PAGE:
She didn't want her children to attend the funeral. In fact, she and Emma agreed not to tell them about it at all. They still had school to go to, she didn't want them to have another thing to worry about.
The weather was crystal clear, a perfect September day. Though it didn't feel perfect. Regina pulled on a coat as she left her house.
Her brother in law still wasn't back; she had tried getting a hold of him, but he wasn't answering. Of course her day had to start out sour- not that it was going to get better. She was going to a funeral for an unborn baby.
When Regina got there, she saw the funeral as a half dozen people standing like statues with their arms folded, heads down, staring at the grass as if it would provide an answer to why such a tragedy could occur. Snow and Charming were nowhere to be seen. They were within a small grassland area near the enter entrance to the woods, an isolated place.
Emma, Neal, Killian, and Ruby were all standing side by side, patiently waiting to get the event over with. Regina supposed they didn't want too many people attending, which made her feel slightly better about the conversation between her and her stepdaughter that previous day. She passed Ruby and Emma, sending them both the best smile she could manage at the time- a pathetic try at comforting them. Despite all the deaths she had endured in her lifetime, Regina really hadn't been to many funerals. Now she remembered why.
The Charmings emerged from their beaten down truck, taking slow steps toward their welcoming party. In David's hands, there was a pale blue shoebox, one that matched the color of the sky perfectly. Snow was already bawling, holding in her hands a small, white flower. She kept her head held high as she walked.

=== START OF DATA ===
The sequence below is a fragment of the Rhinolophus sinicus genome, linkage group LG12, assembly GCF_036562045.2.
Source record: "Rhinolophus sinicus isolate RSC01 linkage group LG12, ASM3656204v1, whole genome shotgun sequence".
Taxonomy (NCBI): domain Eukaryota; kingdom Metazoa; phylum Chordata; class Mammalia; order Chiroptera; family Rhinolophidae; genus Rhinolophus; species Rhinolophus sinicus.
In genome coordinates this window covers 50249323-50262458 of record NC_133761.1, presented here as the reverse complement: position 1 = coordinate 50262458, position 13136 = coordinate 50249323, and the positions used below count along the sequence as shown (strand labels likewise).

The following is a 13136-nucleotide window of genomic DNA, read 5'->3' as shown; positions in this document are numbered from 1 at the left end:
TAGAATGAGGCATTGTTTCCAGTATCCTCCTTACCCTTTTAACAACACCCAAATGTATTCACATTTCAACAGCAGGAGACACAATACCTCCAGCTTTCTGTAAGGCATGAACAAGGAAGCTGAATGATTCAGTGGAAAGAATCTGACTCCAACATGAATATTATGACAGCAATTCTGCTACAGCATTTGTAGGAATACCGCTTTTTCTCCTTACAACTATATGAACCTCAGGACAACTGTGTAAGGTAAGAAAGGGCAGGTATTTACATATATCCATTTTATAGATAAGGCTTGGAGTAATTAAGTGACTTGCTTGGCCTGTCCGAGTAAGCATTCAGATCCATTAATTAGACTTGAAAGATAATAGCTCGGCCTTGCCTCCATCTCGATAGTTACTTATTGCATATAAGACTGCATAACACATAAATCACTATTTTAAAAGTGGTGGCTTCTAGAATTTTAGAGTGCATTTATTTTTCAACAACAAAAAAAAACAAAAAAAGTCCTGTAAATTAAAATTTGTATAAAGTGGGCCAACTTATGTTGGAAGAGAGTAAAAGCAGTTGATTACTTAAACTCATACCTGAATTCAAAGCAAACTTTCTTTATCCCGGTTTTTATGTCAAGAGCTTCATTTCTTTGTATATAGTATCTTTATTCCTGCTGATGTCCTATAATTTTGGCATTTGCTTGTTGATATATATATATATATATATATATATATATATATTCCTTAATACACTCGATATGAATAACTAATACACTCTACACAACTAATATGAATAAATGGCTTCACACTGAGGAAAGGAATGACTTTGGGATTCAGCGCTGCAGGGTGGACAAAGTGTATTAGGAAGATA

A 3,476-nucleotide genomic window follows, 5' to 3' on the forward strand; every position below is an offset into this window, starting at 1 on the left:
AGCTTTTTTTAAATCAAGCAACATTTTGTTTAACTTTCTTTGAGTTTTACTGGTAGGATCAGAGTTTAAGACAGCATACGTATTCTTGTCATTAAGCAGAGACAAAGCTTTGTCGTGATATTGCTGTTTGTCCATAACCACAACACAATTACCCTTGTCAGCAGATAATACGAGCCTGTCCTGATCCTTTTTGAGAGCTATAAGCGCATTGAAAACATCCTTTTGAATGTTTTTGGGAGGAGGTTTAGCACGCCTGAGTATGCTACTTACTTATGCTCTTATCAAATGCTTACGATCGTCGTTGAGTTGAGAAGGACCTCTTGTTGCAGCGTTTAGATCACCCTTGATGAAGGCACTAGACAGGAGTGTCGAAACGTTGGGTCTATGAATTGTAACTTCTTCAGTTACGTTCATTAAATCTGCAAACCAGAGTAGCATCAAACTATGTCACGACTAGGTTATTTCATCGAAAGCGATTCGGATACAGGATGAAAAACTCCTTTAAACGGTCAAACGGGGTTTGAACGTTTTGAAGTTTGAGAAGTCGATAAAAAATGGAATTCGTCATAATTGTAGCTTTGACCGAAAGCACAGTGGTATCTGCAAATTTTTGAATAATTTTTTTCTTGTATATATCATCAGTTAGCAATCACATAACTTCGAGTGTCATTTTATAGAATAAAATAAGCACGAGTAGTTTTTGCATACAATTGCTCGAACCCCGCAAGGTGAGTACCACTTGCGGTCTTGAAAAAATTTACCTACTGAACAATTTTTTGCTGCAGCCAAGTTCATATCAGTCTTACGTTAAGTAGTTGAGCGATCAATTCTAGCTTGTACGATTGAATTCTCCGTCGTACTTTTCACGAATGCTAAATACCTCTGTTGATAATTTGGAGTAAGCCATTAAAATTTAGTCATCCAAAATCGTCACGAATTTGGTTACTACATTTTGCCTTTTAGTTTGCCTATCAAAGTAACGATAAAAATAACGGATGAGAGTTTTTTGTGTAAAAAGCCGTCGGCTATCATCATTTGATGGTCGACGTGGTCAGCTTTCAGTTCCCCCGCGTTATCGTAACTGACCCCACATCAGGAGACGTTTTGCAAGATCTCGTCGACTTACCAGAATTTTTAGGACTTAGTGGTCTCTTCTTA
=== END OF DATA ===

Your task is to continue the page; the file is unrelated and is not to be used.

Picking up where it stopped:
Once they stopped in front of them, it seemed as though everyone was at a loss of what to do exactly. It took every once of will in her body to keep from bursting into tears.David exchanged glances with his wife before stepping forward, holding the box securely in his hands.
"Our little baby didn't make it," he began, already at a loss of words as his throat tightened. "Fifteen weeks old, still had a long way to go. He had a life waiting for him here, with us... But... I guess it was never meant to be."
That's when Regina started to cry. She couldn't bear the thought of having to cope with a dead child; an innocent child with a life full of hopes and dreams awaiting him. He was supposed to be Snow's little prince, Charming was supposed to teach him how to ride a bike, to play catch. Now all those dreams were dead inside the pale blue shoebox.
"And I know this is a setback for us, but we have to move forward, remember everything we're grateful for. Snow and I are blessed with the most perfect daughter in the world, the best family, and the best friends. You all have helped us so much during these last couple of days."
Emma was silently crying onto the front of Killian's shirt. Neal was beside her, but didn't really seem to care.
Wiping his eyes with the sleeve of his flannel shirt, David finished his short speech. "Maxwell is up in heaven as we speak... Our little angel. Even though I didn't get to know him... I already love him very much."